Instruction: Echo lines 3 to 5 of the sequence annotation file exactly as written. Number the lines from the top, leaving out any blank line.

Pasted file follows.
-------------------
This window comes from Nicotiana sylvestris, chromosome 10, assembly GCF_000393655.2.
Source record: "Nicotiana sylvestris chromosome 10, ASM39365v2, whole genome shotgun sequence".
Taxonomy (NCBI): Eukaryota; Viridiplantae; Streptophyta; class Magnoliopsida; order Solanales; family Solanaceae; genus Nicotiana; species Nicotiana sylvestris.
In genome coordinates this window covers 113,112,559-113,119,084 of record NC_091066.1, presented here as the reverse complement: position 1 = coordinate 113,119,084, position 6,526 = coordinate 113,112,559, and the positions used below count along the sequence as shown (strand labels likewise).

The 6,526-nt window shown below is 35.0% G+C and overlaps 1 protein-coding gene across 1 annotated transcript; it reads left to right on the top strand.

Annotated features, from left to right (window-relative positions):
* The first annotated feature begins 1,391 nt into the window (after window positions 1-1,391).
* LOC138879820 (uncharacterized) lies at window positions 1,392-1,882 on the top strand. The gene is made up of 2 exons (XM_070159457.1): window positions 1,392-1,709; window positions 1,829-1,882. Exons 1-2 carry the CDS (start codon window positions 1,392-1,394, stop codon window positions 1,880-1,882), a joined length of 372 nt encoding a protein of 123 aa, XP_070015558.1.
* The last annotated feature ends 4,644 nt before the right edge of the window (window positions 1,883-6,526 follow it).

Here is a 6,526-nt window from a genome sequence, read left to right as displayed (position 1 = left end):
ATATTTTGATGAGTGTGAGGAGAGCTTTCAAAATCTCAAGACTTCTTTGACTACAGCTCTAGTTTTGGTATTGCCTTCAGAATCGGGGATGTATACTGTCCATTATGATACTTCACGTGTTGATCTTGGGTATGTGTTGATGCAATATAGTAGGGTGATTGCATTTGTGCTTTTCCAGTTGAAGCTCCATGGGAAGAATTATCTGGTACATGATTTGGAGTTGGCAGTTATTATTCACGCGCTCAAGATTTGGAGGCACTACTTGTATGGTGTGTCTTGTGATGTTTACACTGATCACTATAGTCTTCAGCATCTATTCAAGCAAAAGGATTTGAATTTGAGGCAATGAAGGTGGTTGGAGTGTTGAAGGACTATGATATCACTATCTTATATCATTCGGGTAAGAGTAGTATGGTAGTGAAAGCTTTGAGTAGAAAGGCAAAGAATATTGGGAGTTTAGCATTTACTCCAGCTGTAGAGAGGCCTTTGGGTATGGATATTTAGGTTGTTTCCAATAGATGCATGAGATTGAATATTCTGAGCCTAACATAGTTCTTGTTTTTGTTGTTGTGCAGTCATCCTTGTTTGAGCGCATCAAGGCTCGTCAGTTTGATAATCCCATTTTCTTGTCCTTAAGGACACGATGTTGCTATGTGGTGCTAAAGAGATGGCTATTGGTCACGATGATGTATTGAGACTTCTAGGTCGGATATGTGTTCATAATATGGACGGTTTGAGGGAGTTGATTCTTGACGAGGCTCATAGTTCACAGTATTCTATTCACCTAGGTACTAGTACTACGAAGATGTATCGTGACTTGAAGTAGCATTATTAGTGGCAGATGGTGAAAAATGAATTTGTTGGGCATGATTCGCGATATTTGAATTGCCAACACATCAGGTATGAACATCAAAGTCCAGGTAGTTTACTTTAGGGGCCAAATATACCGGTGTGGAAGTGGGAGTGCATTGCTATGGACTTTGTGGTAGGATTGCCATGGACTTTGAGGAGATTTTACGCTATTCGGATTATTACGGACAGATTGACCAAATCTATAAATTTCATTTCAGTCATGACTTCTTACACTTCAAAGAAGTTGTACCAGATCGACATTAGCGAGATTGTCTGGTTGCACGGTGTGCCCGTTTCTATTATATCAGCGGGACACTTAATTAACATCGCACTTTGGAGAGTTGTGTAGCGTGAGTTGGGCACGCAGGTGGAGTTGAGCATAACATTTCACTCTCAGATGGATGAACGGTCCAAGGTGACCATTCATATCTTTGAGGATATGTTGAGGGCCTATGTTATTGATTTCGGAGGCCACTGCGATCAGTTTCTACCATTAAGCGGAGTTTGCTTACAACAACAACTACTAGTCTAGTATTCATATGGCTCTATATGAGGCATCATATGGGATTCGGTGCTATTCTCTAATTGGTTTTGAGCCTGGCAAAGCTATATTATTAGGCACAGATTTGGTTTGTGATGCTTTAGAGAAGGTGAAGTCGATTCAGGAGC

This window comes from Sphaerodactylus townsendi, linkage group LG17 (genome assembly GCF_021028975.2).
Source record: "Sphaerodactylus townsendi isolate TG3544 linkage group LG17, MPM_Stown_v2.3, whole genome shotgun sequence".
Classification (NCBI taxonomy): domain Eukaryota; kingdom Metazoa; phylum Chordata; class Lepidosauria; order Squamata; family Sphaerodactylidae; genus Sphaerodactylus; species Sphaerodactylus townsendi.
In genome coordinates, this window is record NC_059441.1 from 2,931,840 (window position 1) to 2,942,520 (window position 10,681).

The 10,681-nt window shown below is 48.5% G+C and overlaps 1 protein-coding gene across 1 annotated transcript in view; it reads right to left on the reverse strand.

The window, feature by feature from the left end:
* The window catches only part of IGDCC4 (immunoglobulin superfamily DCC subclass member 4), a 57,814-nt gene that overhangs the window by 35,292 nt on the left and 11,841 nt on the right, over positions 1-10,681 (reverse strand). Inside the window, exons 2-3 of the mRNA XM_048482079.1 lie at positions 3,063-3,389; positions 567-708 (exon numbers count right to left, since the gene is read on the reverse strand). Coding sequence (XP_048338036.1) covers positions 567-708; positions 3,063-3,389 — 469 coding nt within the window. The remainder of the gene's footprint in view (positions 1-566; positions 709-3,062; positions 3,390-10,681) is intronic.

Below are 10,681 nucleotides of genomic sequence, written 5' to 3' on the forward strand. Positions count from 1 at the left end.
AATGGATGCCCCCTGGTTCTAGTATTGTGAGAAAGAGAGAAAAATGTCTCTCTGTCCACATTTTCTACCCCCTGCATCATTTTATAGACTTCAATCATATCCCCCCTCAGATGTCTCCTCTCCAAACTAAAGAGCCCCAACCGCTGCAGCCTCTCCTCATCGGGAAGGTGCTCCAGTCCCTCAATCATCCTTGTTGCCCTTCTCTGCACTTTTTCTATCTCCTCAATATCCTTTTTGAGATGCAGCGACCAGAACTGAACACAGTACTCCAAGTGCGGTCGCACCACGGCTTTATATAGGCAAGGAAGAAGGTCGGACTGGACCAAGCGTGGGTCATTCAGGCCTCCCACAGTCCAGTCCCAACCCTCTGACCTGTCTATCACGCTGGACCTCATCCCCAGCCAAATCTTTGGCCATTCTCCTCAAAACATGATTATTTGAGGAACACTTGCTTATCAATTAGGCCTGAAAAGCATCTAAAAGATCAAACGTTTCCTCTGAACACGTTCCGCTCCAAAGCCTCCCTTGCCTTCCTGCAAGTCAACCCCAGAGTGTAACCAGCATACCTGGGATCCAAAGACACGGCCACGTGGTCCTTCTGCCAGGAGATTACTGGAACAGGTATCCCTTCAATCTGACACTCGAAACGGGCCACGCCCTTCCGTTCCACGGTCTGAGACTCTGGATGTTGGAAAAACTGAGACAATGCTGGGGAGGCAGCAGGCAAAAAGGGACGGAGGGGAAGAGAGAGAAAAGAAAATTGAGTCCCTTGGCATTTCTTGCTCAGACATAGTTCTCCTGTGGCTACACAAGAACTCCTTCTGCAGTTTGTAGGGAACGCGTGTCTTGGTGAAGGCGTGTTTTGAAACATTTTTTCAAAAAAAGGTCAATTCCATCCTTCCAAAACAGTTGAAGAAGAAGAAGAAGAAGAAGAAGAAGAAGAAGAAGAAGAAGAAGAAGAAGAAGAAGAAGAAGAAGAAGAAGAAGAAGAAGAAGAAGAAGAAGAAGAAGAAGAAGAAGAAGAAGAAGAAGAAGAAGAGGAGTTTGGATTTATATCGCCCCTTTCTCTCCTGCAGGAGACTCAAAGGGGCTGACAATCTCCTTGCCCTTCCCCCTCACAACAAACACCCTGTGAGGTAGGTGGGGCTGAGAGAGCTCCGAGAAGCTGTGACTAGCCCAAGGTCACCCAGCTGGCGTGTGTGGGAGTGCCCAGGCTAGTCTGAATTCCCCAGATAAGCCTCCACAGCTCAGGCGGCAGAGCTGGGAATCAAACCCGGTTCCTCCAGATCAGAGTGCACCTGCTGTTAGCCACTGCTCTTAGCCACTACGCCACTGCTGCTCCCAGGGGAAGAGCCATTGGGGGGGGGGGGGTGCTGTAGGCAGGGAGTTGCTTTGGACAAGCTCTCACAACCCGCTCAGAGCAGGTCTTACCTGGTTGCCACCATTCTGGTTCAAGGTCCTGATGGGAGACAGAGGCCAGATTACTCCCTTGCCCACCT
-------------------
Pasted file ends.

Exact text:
Taxonomy (NCBI): Eukaryota; Viridiplantae; Streptophyta; class Magnoliopsida; order Solanales; family Solanaceae; genus Nicotiana; species Nicotiana sylvestris.
In genome coordinates this window covers 113,112,559-113,119,084 of record NC_091066.1, presented here as the reverse complement: position 1 = coordinate 113,119,084, position 6,526 = coordinate 113,112,559, and the positions used below count along the sequence as shown (strand labels likewise).

The 6,526-nt window shown below is 35.0% G+C and overlaps 1 protein-coding gene across 1 annotated transcript; it reads left to right on the top strand.